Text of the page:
US, Europeans renew call for Iran diplomacy
The United States and three European powers agreed Friday in consultations in Paris on the need for Iran to return quickly to talks amid growing alarm over a delay.
Rob Malley, the US envoy on Iran, spoke with his counterparts from Britain, France and Germany on how diplomacy “continues to provide the most effective pathway” on Iran, State Department spokesman Ned Price said.
“We are united in the belief that negotiations should resume in Vienna as soon as possible and that they should resume precisely where they left off after the sixth round,” Price told reporters in Washington.
The 2015 agreement between Iran and world powers to find a long-term solution to the now two-decade-old crisis over its controversial nuclear programme has been moribund since former US president Donald Trump walked out of the deal in May 2018.
His successor Joe Biden has said he is ready to re-enter the agreement, so long as Iran meets key preconditions including full compliance with the deal whose terms it has repeatedly violated by ramping up nuclear activities since Trump walked out.
But the Vienna-based talks through intermediaries made little headway, before being interrupted by the election of hardliner Ebrahim Raisi as Iran’s president and suspended for the last four months.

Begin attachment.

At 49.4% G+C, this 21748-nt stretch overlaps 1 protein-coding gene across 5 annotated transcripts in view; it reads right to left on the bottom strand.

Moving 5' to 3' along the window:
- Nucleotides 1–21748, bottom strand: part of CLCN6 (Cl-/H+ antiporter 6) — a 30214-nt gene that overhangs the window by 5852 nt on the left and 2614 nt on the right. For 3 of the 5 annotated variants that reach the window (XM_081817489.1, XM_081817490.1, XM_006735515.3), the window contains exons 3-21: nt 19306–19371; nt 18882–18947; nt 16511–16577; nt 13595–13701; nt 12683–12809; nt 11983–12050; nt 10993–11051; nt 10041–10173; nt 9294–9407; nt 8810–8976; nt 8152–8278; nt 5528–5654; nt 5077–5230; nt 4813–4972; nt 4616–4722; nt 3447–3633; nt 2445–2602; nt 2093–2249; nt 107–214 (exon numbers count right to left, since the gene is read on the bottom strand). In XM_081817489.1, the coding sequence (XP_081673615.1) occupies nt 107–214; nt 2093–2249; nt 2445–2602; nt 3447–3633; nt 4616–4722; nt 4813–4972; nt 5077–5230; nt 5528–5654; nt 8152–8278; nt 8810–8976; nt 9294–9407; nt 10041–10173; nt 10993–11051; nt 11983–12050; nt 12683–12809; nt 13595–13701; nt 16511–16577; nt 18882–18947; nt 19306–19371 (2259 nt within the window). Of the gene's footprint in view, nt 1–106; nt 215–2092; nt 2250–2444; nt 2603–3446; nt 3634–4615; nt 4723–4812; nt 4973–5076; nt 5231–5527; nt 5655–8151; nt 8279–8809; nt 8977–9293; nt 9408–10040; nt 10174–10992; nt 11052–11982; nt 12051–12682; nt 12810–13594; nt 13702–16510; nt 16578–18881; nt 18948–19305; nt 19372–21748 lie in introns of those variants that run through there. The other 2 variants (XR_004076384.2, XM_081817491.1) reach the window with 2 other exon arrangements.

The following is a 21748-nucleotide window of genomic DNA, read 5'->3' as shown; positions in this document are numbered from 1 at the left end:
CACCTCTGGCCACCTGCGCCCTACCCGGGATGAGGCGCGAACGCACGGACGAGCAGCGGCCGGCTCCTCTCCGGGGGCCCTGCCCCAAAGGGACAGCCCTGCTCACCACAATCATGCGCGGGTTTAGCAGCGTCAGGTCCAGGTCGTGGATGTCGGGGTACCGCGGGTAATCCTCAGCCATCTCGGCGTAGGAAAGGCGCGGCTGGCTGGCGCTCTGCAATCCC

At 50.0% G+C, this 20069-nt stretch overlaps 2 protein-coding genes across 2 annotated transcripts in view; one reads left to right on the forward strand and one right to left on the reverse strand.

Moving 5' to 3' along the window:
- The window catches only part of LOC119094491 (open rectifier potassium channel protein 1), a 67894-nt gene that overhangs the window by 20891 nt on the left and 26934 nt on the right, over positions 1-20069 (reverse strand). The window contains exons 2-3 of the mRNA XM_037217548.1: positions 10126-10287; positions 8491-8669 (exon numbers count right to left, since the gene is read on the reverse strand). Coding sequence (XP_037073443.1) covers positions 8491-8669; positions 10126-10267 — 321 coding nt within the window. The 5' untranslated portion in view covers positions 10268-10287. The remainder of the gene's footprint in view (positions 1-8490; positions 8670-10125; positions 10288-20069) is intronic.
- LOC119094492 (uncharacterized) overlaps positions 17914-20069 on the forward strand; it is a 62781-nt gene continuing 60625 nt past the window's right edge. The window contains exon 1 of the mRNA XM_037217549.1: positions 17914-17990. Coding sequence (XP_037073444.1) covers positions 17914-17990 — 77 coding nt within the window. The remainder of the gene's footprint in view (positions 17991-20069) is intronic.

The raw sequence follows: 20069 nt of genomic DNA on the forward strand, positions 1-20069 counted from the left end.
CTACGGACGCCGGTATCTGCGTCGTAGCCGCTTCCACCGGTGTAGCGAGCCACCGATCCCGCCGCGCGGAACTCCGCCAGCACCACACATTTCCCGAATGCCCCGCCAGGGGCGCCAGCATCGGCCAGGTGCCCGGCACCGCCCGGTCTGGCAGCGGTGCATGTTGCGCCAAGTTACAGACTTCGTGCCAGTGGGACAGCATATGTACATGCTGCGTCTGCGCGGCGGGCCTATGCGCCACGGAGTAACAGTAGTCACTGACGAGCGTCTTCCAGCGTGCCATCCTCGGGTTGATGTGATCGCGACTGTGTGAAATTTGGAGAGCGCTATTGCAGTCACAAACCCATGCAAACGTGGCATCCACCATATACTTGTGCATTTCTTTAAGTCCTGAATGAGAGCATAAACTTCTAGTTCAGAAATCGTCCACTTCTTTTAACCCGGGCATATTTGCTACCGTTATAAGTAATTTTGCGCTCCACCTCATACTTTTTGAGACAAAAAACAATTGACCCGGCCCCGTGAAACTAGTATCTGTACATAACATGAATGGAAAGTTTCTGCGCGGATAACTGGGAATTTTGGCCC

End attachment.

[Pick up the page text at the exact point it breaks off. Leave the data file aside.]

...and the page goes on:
Malley’s trip to Paris comes after he visited the Gulf for talks with allies Qatar, Saudi Arabia and the United Arab Emirates which are all deeply concerned by Iran’s nuclear programme.
The French foreign ministry said in a statement that the talks were coming at a “critical time” when France and other world powers were still prepared to return to the Vienna talks on bringing the US back into the deal.
“In the meantime, it is urgent and essential that Iran ends violations of unprecedented gravity” of the nuclear accord, the ministry said, urging Iran to also resume full cooperation with the UN atomic agency “without delay”.
Western powers, Israel and pro-Washington Arabian peninsula states fear that Iran intends to develop an atomic bomb. Tehran denies this, insisting it only seeks to produce energy for its population.
UN nuclear watchdog chief Rafael Grossi expressed concern Tuesday that he was still waiting for a “high-level” discussion with Iranian officials, after negotiating last month a new compromise on monitoring Iran’s nuclear programme to help restart the talks in Vienna.
Malley also met in Paris with Vice Foreign Minister Choi Jong-kun of South Korea, which is locked in a dispute with Iran over billions of dollars frozen to comply with US sanctions.
Price said that Malley and Choi discussed the “enforcement of the sanctions regime that continues to be in place and will continue to be in place on Iran unless and until there is a negotiated return to compliance.”